08 Feb 2024, 13:33
Sören Amelang

German energy company plans to store at least 250 GWh of hydrogen in salt caverns by 2030

Clean Energy Wire

German energy company Uniper plans to operate salt caverns as large-scale hydrogen storage within around six years. “The initially envisaged storage capacity will be 250 to 600 GWh, which should be available to the market before the end of 2030,” the company said in a press release. Uniper said it is currently analysing existing and potential new sites along the country’s planned core hydrogen network in detail. The company called for a regulatory and funding framework to create ‘workable business models’. “We as Uniper are making advanced investments. Whether and how the storage projects can be realized will depend largely on the framework conditions and economic viability,” the company’s COO, Holger Kreetz, said.

Uniper is one of the largest natural gas storage operators in Europe and currently operates a total of more than 80 terawatt-hours (TWh) of underground storage capacity in Germany, Austria and the UK. “As part of the hydrogen ramp-up, we want to repurpose some of our storage capacity and build new storage facilities,” said Doug Waters, the head of Uniper’s storage division. “This will enable us to store renewable energy in the form of hydrogen for industries that are difficult to electrify and potentially later on for long duration energy storage, allowing for better management of volatile renewable energies," he added. The company plans to conclude a comprehensive market consultation to better forecast the demand for hydrogen storage capacities by the end of March.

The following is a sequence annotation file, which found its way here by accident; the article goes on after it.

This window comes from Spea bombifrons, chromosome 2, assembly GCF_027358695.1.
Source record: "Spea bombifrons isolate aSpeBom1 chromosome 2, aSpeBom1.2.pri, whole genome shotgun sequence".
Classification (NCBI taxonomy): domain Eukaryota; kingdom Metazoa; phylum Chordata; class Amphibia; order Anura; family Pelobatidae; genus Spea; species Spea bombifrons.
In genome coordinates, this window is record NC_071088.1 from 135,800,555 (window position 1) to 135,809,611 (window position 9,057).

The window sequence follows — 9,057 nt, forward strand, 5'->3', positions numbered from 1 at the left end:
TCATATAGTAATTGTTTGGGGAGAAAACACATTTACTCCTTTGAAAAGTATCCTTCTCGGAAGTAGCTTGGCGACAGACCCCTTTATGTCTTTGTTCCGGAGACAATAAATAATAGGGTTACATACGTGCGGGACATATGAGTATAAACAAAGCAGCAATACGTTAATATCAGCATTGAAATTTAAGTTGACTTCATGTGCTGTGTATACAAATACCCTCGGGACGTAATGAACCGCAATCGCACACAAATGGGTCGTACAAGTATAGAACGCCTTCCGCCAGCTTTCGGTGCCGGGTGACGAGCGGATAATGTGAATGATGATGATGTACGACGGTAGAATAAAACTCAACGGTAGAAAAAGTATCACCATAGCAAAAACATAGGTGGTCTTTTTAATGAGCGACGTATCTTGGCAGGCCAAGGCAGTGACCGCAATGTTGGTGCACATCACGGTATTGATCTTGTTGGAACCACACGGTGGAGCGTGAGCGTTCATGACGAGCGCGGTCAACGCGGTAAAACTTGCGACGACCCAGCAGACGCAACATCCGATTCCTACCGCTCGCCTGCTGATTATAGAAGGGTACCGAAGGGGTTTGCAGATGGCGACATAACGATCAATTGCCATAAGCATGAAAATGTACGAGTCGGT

Uniper is a major German energy supplier, and was Europe’s largest buyer of Russian gas before the energy crisis. Uniper was nationalised after the company lost billions of euros due to the collapse of gas trading between Germany and Russia, although the government is now considering selling part of its stake in the utility, Bloomberg reported.

In comparison to other methods for large-scale storage of hydrogen, the storage of pure hydrogen in cavern storage facilities has already reached industrial maturity, Uniper said. “Cavern storage systems can compensate for short-, mid- and long-term fluctuations in production and demand, and are very efficient due to their rapid injection and withdrawal capabilities and provide required security of supply,” the company added.

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